Based on some Googling, it also seems that commercial Linux distributions have become slower and slower to adopt x.0.0 kernels in their boxed-and-shelved products. This is, of course, at odds with the extended test cycle that produces each x.0.0 release — if you take longer testing it, you should be more certain of it once it is ready.
Fight the man?
So, corporate interference is screwing up the release-numbering of the Linux kernel? Possibly. But it’s the ripple effect of this interference on those unguarded, non-technical factors of other open source projects that bothers me.
I’ve already said that conflicting numbering schemes lead to confusion for the user; now you have to have firsthand experience with a software project in order to interpret its new releases. Version numbering is the one thing that distinguishes one release of an application or library from another. If people are confused by it or it generates more support forum questions than your actual software, you have a problem.
Luckily, I am here to present to you what I’m humbly calling Willis’s Three Laws of Release Numerics. Adhere to these rules and happy users, accolades, and peer respect will beat a path to your door.
The First Law: Pick a numbering scheme, then don’t change it. Ever. When you get right down to it, the only purpose a version number serves is to denote the relative supremacy of one of those versions compared to another. That’s why even though commercial software vendors periodically decide to rename their products with letters (see RealPlayer G2 for a historical example, or Adobe’s Photoshop CS for a will-be-a-historical-example-shortly example), they always have to slink back to the good old real number system when their customer service reaches the 90% threshold on that one question.
This doesn’t mean that you can’t decide that your big rewrite merits a major-number increment instead of a minor-number increment. But it does mean don’t switch from the venerated even/odd scheme to an odd/even scheme or to a new scheme tied directly to the numbering scheme of some toolkit you depend on. Don’t make a point-oh release mean “unstable” when the previous point-oh release meant “stable.”
The Second Law: Don’t mess with math. In other words, don’t employ a scheme that violates established rules of numbers. Higher numbers indicate more recent versions. Numbers sort; your FTP archive needs to sort in some meaningful way, or you are asking for a world of hurt. Tacking on -testX, -alpha, or -beta will give you releases that may or may not sort correctly, so avoid them.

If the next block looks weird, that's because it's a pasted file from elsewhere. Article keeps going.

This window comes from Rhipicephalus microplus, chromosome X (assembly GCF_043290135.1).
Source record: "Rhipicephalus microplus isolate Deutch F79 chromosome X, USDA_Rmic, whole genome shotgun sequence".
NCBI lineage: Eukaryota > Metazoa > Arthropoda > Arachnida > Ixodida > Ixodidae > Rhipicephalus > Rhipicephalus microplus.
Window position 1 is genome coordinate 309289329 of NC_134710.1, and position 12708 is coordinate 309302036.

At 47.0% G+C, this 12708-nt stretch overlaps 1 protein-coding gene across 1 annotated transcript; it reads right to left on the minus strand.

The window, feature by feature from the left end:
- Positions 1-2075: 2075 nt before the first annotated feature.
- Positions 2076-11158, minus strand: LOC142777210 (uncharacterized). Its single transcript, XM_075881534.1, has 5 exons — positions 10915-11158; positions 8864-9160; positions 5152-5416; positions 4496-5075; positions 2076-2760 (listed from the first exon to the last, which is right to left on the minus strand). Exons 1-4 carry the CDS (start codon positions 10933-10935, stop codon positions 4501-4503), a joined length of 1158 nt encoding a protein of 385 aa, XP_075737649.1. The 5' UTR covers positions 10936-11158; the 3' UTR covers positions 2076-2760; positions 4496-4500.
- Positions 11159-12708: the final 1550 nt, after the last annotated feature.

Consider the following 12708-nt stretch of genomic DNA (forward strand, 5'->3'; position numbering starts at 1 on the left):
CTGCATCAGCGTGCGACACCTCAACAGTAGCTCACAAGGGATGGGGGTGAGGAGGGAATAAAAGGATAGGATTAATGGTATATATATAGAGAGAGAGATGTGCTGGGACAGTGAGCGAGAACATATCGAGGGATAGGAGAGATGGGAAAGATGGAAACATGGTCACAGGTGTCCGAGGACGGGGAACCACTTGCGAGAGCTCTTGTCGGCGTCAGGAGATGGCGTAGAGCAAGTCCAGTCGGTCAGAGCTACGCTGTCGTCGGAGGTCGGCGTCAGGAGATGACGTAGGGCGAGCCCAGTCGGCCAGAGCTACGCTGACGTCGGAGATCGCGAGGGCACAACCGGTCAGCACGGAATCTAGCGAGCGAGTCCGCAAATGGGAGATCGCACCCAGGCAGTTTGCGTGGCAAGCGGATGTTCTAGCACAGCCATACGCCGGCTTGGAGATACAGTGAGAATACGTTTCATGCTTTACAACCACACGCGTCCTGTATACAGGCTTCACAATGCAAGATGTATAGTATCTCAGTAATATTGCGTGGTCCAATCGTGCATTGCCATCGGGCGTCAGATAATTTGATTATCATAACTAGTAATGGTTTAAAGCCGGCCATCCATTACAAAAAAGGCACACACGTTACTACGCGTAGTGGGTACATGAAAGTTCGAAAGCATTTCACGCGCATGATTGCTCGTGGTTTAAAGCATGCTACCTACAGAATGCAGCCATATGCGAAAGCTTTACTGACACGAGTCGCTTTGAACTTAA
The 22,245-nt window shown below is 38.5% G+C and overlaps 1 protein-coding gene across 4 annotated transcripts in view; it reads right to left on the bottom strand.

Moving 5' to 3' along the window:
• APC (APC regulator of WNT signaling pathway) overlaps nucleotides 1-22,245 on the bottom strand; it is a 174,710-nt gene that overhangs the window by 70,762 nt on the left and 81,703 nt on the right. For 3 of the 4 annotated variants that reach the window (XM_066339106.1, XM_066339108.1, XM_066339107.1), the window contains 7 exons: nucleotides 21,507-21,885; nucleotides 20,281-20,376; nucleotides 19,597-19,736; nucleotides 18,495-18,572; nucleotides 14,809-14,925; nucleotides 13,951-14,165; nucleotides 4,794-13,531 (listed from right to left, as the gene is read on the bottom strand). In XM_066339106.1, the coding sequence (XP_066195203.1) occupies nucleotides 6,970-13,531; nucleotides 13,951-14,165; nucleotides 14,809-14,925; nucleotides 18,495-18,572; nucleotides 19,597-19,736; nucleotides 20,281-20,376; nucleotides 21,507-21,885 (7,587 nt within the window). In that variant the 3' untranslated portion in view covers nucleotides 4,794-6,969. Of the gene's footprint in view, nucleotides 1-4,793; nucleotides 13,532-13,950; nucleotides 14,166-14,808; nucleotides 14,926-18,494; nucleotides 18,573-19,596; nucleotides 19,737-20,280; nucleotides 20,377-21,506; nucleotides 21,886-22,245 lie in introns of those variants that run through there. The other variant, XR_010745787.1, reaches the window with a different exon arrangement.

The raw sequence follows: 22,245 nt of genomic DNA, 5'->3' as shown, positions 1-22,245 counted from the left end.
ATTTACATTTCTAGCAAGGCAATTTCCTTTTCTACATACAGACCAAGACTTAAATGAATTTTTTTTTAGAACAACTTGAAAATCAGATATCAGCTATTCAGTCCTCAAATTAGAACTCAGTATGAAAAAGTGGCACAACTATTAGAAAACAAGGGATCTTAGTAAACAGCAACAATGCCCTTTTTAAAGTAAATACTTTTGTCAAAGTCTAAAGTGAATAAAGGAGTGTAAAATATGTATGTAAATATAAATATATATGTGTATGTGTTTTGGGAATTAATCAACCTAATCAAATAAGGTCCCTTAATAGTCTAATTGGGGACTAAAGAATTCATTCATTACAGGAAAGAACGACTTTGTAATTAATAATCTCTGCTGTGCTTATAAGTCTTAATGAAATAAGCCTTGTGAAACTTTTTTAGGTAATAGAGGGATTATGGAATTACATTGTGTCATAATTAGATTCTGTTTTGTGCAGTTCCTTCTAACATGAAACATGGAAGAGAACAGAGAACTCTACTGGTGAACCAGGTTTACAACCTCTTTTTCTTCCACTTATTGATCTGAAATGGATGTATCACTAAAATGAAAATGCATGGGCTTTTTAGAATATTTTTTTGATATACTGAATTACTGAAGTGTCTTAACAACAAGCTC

Furthermore: if you use decimal points as your major/minor delimiter, your users are going to ask you why
Brrr. I can feel the “it’s not a decimal point” police straightening up the chips on their shoulders and reaching for their email clients. Nevertheless, we trudge on. Your choices are: (a) get comfortable with re-explaining your decision every time, (b) increment from 2.8 to 3.0 as OpenBSD does so effortlessly, or (c) pick one of the plentiful other ASCII characters as a delimiter. There’s no shortage.
The Third Law: Make friends with infinity. In other words, don’t be afraid to increment. You’re not going to run out of numbers; we have mathematicians working around the clock to find new and bigger ones for common usage all the time. Trepidation to increment version numbers leads programmers to commit heinous sins like tacking on additional “.minor.minor” decimals to subsequent releases, leading to a syndrome called decimal bloat wherein the version number changes more and more slowly approaching some finite limit, but the length of the version number increases without bound. The logical end of this behavior is a program whose version number consumes all of the system resources and thus cannot be run.
In the real world, though, remember that Sun famously decided to leap forward from Solaris 2.6 to Solaris 7 when it realized that everyone else in the software industry was incrementing their numbers faster, and they suddenly looked like they had lots of ground to catch up. I have seen a lot of open source projects fall victim to the same “is this different enough to increment the minor number?” paralysis. It doesn’t matter if there are fewer changes between 2.4 and 2.6 than there were between 2.2 and 2.4. All that matters is that the number communicates which one is the most recent. Decelerating release numbers make outsiders think that development has slowed, and that misconception will hurt your user base.
A brave new tomorrow?
The world used to make sense. As the first rays of dawn broke over the horizon, farmers strode nobly into their fields of grain to reap the harvest of an honest season’s living, while across the country programmers put to rest another night’s coding and packaged a well-honed x.0 release, wistfully watching it bound off into the Internet to replicate blissfully on the mirror servers. People everywhere were happy.
Then our version numbers collapsed. There was chaos. Some numbers got longer and longer. Some turned into letters and words. Some became dates. Nobody knew what the numbers meant anymore. People were afraid to ask what the numbers meant, and they became afraid of numbers themselves.
What happens next remains to be seen. Will there be riots in the streets? Blockades? Protesters spray-painting numbers on the walls of company headquarters? No. How about the gradual awakening of an enlightened, numerically harmonious world consciousness? I wouldn’t bet on that either. But maybe a generation from now, when those post-apocalyptic programmers rebuild the software industry from its ashes, they’ll do it right from the ground up. Here’s to you, amigos.